Learn how to make this simple Trinidadian dhal recipe
If you are an avid reader of my website then you will probably already know that I am a huge fan of legumes. I usually eat some type of legume on a daily basis, sometimes in the form of a light soup and other times consume them mashed or even whole.
Irrespective of how I cook them, what’s more important to me is the nutritional content. Legumes are very contemporary in the vegan/meatless lifestyle. What most people fail to realise is that legumes are not a good source of iron which helps with the formation of red blood cells. They are also an excellent source of protein too.
Society would have us think that the only true method to procure protein is via meat, well this isn’t entirely true. Although I’m not a vegan, I do enjoy eating a variety of plant based food.
The Caribbean is known for it’s carnivore nature, what can I say many Islanders enjoy eating goat, pork lamb, beef, fish/seafood, chicken and other localised meat delicacies. However, the Caribbean lifestyle does embrace vegetarian/vegan dishes.
One fine example of a meatless dish is this one which hails from Trinidad and Tobago. My recipe is inspired by the Trinidadian method of preparing dhal. While the word dhal or dal is associated with a pulse that has been split, it plays a crucial role in southern Asian cuisines.
Trinidad and Tobago has a large population of Indians so many of the Island’s dishes bears a strong Asian influence.
Dhal is very simple to make, you will find many of the ingredients to be not only inexpensive but relativity easy to obtain. A small amount of finely chopped scotch bonnet is included in the recipe, which can be purchased from any Caribbean grocery store. If you do not live in a diverse community then simply substitute this with a fresh chilli instead.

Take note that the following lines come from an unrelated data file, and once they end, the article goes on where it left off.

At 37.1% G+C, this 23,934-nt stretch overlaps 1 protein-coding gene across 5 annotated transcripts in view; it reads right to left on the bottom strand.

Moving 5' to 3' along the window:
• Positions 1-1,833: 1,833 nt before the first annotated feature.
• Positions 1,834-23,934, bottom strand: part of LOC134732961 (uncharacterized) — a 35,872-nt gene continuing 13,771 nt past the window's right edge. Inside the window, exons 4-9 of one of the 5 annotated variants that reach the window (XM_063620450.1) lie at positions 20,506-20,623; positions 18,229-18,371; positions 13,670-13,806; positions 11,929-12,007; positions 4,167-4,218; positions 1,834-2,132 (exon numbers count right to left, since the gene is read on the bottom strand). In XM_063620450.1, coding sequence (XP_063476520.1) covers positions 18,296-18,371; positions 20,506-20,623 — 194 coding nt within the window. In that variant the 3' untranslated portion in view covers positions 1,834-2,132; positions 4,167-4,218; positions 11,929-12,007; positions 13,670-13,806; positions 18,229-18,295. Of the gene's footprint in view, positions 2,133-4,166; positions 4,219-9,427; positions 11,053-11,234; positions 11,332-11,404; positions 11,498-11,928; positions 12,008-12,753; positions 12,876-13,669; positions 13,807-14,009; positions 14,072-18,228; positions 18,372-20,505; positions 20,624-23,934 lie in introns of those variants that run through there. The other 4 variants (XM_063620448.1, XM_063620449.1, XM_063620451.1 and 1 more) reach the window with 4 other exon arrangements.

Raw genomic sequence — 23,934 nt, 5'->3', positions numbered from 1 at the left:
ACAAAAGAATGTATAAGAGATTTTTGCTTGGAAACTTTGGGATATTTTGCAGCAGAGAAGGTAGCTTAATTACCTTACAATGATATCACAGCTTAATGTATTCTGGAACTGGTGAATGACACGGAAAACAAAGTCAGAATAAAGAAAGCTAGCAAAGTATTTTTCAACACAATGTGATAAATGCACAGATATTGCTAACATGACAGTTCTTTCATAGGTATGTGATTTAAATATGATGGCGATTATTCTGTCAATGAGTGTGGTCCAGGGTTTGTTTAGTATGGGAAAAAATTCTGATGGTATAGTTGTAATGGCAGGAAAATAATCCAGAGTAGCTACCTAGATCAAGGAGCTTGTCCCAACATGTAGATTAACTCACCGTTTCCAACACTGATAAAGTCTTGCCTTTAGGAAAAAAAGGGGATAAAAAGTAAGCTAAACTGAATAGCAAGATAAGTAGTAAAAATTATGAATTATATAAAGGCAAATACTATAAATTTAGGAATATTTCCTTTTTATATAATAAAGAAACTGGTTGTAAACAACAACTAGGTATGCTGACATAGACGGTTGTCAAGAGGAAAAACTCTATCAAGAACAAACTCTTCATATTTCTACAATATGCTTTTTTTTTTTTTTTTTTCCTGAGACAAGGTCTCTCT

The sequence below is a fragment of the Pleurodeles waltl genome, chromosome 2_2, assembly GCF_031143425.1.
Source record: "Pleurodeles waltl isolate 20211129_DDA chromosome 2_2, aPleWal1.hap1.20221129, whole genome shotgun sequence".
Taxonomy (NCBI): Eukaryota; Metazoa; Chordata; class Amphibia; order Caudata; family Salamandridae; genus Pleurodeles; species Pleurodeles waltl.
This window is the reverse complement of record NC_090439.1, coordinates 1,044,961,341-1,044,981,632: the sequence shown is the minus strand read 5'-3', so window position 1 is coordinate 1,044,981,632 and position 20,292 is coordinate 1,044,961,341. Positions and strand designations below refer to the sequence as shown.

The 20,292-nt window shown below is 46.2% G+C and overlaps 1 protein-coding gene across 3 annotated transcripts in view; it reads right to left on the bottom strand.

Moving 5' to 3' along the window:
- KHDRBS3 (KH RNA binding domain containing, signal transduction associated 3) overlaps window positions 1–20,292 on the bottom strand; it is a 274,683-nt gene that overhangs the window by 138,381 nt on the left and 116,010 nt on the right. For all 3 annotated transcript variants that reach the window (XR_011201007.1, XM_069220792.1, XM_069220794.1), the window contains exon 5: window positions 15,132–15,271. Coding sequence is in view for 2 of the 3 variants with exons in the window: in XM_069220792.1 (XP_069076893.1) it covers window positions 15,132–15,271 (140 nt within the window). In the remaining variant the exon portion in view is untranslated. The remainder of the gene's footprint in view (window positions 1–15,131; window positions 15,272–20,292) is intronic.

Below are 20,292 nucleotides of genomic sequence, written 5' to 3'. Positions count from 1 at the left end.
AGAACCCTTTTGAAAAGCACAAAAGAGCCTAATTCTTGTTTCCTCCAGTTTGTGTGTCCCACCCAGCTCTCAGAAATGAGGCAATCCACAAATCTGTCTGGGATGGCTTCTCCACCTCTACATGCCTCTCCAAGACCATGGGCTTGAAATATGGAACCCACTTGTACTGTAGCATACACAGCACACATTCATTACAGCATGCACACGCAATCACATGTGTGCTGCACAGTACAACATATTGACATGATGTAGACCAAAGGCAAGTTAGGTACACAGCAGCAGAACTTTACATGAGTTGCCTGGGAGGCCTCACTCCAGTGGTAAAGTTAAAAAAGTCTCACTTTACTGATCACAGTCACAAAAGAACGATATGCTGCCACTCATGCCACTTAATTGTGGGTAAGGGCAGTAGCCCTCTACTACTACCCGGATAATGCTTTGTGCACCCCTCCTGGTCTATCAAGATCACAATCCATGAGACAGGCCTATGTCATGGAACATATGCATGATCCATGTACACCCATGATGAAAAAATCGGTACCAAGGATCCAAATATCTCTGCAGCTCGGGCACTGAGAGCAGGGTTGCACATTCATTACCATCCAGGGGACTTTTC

The dhal shouldn’t take very long to cook, once the split peas have been rinsed, the most time consuming aspect will be boiling the pulse in order for them to soften. Leaving the pulse to soak overnight is another way to hasten the boiling/softening stage.
The vast majority of the ingredients will be added to the saucepan prior to boiling – garlic, onions, pepper and turmeric for colour (some people use saffron).
The thickness of the dhal shall be determined by the cook, I like my dhal slightly thin but not watery so 5 cups of water to one cup of dhal is suffice. However if you like your dhal thick then either add more spilt peas or scale back the water by a cups worth.
Once the dhal has boiled and slightly coool. Use a hand held blender like an immersion stick blender to puree.
The final step in my opinion really enhances the flavour of dhal and this is known as chongkay – where garlic and cuming (geera) is tempered in a small amount of oil. This process releases the flavour of the aforementioned before being poured over the dhal.
You can serve dhal with roti, naan bread or rice.
- 1 cup of split peas
- 5 cups of water
- 3 cloves of garlic, mashed
- 1 very small onion, finely sliced
- ¼ of scotch bonnet, finely sliced or chilli
- ½ tsp of black pepper
- ½ tsp of turmeric
- himalayan pink salt to taste
- For the chongkaying
- 2 tbsp of coconut oil
- 2-3 cloves of garlic, chopped
- 1 tsp of cumin (geera)
- Rinse the split peas several times before pouring them into a saucepan.
- Add the water, turmeric, scotch bonnet, black pepper, garlic, onions and pink salt to the pot.
- Bring the pot to the boil, cover and reduce the heat to low-medium.
- Allow the split peas to simmer until tender for 40 minutes.
- Once the spilt peas have softened, remove the pot from the stove and carefully pulverise the mixture with a hand held blender to the desired texture and stir.
- For the chongkaying, melt the coconut oil in a frying pan and then proceed to add the garlic and cumin. Temper the cumin and garlic in the oil, infusing the flavour until the garlic is golden in colour.
- Transfer the tempered ingredients into the dhal by stirring.
- Serve accordingly